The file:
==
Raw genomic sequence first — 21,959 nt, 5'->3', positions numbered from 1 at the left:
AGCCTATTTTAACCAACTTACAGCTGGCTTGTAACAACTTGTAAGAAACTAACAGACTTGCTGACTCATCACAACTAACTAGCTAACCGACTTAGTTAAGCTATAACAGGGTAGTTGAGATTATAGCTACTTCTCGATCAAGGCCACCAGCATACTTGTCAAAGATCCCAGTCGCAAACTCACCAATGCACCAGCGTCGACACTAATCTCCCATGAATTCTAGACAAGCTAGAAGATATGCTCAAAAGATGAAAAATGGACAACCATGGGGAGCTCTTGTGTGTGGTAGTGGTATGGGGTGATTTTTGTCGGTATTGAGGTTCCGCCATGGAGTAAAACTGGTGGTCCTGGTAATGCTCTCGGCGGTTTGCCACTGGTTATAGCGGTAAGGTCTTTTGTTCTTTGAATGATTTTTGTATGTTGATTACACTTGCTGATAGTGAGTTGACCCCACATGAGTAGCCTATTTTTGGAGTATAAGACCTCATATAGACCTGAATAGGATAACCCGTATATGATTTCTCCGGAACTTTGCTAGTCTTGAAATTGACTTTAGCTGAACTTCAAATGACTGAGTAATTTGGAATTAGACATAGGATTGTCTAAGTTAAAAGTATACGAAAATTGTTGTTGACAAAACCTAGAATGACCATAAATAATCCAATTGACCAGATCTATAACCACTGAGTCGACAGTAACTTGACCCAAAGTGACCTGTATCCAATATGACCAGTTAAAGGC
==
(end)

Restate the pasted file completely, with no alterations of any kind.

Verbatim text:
Raw genomic sequence first — 21,959 nt, 5'->3', positions numbered from 1 at the left:
AGCCTATTTTAACCAACTTACAGCTGGCTTGTAACAACTTGTAAGAAACTAACAGACTTGCTGACTCATCACAACTAACTAGCTAACCGACTTAGTTAAGCTATAACAGGGTAGTTGAGATTATAGCTACTTCTCGATCAAGGCCACCAGCATACTTGTCAAAGATCCCAGTCGCAAACTCACCAATGCACCAGCGTCGACACTAATCTCCCATGAATTCTAGACAAGCTAGAAGATATGCTCAAAAGATGAAAAATGGACAACCATGGGGAGCTCTTGTGTGTGGTAGTGGTATGGGGTGATTTTTGTCGGTATTGAGGTTCCGCCATGGAGTAAAACTGGTGGTCCTGGTAATGCTCTCGGCGGTTTGCCACTGGTTATAGCGGTAAGGTCTTTTGTTCTTTGAATGATTTTTGTATGTTGATTACACTTGCTGATAGTGAGTTGACCCCACATGAGTAGCCTATTTTTGGAGTATAAGACCTCATATAGACCTGAATAGGATAACCCGTATATGATTTCTCCGGAACTTTGCTAGTCTTGAAATTGACTTTAGCTGAACTTCAAATGACTGAGTAATTTGGAATTAGACATAGGATTGTCTAAGTTAAAAGTATACGAAAATTGTTGTTGACAAAACCTAGAATGACCATAAATAATCCAATTGACCAGATCTATAACCACTGAGTCGACAGTAACTTGACCCAAAGTGACCTGTATCCAATATGACCAGTTAAAGGC